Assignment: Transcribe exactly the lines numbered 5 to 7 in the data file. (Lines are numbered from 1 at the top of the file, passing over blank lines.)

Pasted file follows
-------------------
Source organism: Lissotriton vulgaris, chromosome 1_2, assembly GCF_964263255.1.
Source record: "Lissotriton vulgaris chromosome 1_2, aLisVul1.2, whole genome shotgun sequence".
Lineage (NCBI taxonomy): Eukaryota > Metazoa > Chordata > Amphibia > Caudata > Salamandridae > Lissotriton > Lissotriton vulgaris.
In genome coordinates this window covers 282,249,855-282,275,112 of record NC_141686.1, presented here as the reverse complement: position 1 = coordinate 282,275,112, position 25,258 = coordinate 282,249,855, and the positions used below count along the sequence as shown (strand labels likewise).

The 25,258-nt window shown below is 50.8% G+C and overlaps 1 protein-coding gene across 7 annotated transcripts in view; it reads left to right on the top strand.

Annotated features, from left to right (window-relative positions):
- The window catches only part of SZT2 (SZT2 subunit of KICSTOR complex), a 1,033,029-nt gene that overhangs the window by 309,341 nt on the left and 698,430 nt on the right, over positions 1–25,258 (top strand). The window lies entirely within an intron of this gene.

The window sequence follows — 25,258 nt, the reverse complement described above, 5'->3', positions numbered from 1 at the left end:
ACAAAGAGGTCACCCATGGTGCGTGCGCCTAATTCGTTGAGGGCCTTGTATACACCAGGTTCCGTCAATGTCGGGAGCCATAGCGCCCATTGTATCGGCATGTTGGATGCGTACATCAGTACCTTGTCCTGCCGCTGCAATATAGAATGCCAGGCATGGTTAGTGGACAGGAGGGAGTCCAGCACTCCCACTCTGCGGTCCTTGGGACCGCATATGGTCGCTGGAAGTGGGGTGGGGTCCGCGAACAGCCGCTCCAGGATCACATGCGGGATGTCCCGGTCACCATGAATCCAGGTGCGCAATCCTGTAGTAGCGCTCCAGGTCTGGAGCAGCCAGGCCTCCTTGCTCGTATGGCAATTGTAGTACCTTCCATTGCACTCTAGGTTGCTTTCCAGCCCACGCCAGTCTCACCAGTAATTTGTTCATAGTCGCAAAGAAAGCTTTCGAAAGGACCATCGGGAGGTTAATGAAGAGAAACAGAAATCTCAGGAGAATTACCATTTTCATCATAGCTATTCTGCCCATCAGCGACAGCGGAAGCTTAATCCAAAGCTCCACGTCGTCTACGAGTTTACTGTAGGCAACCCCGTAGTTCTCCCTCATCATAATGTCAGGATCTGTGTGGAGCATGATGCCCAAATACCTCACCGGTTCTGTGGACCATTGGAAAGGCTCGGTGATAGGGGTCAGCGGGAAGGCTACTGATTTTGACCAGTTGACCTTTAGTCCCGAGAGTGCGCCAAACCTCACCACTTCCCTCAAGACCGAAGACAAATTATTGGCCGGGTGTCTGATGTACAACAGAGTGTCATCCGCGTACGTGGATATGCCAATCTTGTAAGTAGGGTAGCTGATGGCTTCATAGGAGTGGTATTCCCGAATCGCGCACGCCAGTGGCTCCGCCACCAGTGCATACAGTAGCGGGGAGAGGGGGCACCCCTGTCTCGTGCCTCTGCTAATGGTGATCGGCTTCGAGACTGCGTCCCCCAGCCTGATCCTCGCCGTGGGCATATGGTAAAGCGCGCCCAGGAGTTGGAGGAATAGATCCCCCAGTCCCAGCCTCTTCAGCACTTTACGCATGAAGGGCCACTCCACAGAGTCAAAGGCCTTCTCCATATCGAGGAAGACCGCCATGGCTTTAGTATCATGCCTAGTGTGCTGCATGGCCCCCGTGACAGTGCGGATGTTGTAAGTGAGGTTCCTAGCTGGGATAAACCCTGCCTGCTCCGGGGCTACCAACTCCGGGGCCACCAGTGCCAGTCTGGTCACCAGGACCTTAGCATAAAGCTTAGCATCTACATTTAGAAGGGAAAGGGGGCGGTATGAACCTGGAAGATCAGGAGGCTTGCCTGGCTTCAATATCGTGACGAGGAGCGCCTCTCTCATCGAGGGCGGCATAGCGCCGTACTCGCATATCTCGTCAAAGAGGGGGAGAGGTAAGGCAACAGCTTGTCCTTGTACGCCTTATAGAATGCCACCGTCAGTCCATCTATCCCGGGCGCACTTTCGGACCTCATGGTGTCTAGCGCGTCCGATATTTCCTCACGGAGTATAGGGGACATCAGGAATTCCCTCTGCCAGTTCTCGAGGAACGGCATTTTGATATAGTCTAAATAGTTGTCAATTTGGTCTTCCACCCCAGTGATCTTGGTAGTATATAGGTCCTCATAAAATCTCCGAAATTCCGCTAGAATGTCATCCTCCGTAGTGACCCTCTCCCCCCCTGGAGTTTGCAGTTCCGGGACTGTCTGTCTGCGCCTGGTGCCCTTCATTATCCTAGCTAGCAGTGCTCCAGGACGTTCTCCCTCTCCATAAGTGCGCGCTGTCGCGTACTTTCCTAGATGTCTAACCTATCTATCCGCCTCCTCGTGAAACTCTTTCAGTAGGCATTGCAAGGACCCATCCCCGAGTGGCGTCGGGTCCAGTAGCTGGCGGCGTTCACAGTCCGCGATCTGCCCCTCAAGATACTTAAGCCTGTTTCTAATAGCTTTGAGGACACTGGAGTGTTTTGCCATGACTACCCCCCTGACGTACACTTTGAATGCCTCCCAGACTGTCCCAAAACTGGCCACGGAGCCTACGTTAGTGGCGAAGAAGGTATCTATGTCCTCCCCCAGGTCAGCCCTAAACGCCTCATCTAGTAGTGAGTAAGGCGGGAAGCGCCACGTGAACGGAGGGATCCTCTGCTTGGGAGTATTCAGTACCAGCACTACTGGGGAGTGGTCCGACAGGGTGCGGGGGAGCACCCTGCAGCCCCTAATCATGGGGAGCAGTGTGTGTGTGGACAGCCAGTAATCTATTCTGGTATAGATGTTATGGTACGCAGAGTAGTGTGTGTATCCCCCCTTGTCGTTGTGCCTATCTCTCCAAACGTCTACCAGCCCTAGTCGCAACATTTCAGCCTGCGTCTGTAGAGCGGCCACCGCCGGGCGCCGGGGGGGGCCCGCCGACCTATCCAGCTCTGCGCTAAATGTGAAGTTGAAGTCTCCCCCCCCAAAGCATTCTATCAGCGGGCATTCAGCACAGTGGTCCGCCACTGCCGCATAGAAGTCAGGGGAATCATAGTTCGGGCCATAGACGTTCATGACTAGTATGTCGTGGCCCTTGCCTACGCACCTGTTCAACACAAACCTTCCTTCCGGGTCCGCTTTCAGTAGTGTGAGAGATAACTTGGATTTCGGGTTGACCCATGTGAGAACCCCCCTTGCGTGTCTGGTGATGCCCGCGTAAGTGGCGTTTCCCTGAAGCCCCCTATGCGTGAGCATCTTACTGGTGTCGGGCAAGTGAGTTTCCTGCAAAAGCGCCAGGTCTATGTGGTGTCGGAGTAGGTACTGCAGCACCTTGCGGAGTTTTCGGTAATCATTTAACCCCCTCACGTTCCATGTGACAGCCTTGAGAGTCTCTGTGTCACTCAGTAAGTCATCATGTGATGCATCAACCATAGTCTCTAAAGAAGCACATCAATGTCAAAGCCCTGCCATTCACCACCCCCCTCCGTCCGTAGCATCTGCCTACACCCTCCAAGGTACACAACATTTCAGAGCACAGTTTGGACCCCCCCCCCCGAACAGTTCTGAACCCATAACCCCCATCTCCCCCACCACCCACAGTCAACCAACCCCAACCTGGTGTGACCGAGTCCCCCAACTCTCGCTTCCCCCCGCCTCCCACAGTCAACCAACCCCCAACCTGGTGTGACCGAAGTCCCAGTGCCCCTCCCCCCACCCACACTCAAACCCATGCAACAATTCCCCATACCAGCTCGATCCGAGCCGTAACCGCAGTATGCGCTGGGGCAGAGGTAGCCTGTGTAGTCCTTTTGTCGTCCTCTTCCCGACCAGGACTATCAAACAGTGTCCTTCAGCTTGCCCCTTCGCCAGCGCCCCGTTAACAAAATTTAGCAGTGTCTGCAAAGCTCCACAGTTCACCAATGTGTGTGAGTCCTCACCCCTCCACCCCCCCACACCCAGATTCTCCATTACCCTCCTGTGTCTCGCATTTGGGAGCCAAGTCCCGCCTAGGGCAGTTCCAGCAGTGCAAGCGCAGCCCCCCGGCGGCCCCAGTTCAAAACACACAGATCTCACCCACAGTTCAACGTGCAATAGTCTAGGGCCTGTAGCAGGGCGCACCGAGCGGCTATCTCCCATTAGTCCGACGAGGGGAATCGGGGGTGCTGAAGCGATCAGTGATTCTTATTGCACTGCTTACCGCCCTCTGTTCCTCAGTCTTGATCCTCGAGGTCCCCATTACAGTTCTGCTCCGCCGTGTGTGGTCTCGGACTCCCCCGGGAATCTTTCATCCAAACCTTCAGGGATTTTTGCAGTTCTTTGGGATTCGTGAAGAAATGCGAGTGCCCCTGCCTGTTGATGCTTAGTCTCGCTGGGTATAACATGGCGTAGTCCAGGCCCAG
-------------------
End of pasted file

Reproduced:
The 25,258-nt window shown below is 50.8% G+C and overlaps 1 protein-coding gene across 7 annotated transcripts in view; it reads left to right on the top strand.

Annotated features, from left to right (window-relative positions):
- The window catches only part of SZT2 (SZT2 subunit of KICSTOR complex), a 1,033,029-nt gene that overhangs the window by 309,341 nt on the left and 698,430 nt on the right, over positions 1–25,258 (top strand). The window lies entirely within an intron of this gene.